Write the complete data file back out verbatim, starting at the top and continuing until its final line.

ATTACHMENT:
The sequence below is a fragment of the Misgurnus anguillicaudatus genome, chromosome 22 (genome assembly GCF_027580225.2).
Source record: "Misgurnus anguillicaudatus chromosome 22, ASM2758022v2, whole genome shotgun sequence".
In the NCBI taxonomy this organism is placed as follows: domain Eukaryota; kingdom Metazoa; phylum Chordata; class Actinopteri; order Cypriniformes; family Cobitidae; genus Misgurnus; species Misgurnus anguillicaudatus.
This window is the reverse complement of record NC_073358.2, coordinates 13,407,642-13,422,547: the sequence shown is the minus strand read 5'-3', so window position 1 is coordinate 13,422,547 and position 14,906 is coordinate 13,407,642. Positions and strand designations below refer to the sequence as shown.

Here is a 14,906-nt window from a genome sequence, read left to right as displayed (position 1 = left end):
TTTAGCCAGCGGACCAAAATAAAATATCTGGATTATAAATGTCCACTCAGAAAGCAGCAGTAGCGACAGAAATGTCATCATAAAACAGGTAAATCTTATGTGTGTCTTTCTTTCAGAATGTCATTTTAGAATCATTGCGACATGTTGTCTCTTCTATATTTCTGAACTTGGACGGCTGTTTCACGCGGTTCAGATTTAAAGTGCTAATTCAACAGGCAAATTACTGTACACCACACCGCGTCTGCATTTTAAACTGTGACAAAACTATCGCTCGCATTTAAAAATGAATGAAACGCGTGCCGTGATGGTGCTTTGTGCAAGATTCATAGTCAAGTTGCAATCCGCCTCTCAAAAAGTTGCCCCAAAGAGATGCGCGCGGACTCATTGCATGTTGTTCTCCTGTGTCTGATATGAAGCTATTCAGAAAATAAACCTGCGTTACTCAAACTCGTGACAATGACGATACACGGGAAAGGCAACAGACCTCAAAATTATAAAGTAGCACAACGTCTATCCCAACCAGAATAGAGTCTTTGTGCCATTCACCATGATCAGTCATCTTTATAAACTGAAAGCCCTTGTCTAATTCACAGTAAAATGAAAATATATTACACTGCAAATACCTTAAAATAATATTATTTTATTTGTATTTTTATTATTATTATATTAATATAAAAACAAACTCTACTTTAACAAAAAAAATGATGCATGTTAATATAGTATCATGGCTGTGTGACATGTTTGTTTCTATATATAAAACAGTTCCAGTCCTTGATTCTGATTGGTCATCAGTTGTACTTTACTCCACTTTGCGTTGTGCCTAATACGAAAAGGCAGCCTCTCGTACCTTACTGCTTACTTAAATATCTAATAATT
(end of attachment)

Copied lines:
The sequence below is a fragment of the Misgurnus anguillicaudatus genome, chromosome 22 (genome assembly GCF_027580225.2).
Source record: "Misgurnus anguillicaudatus chromosome 22, ASM2758022v2, whole genome shotgun sequence".
In the NCBI taxonomy this organism is placed as follows: domain Eukaryota; kingdom Metazoa; phylum Chordata; class Actinopteri; order Cypriniformes; family Cobitidae; genus Misgurnus; species Misgurnus anguillicaudatus.
This window is the reverse complement of record NC_073358.2, coordinates 13,407,642-13,422,547: the sequence shown is the minus strand read 5'-3', so window position 1 is coordinate 13,422,547 and position 14,906 is coordinate 13,407,642. Positions and strand designations below refer to the sequence as shown.

Here is a 14,906-nt window from a genome sequence, read left to right as displayed (position 1 = left end):
TTTAGCCAGCGGACCAAAATAAAATATCTGGATTATAAATGTCCACTCAGAAAGCAGCAGTAGCGACAGAAATGTCATCATAAAACAGGTAAATCTTATGTGTGTCTTTCTTTCAGAATGTCATTTTAGAATCATTGCGACATGTTGTCTCTTCTATATTTCTGAACTTGGACGGCTGTTTCACGCGGTTCAGATTTAAAGTGCTAATTCAACAGGCAAATTACTGTACACCACACCGCGTCTGCATTTTAAACTGTGACAAAACTATCGCTCGCATTTAAAAATGAATGAAACGCGTGCCGTGATGGTGCTTTGTGCAAGATTCATAGTCAAGTTGCAATCCGCCTCTCAAAAAGTTGCCCCAAAGAGATGCGCGCGGACTCATTGCATGTTGTTCTCCTGTGTCTGATATGAAGCTATTCAGAAAATAAACCTGCGTTACTCAAACTCGTGACAATGACGATACACGGGAAAGGCAACAGACCTCAAAATTATAAAGTAGCACAACGTCTATCCCAACCAGAATAGAGTCTTTGTGCCATTCACCATGATCAGTCATCTTTATAAACTGAAAGCCCTTGTCTAATTCACAGTAAAATGAAAATATATTACACTGCAAATACCTTAAAATAATATTATTTTATTTGTATTTTTATTATTATTATATTAATATAAAAACAAACTCTACTTTAACAAAAAAAATGATGCATGTTAATATAGTATCATGGCTGTGTGACATGTTTGTTTCTATATATAAAACAGTTCCAGTCCTTGATTCTGATTGGTCATCAGTTGTACTTTACTCCACTTTGCGTTGTGCCTAATACGAAAAGGCAGCCTCTCGTACCTTACTGCTTACTTAAATATCTAATAATT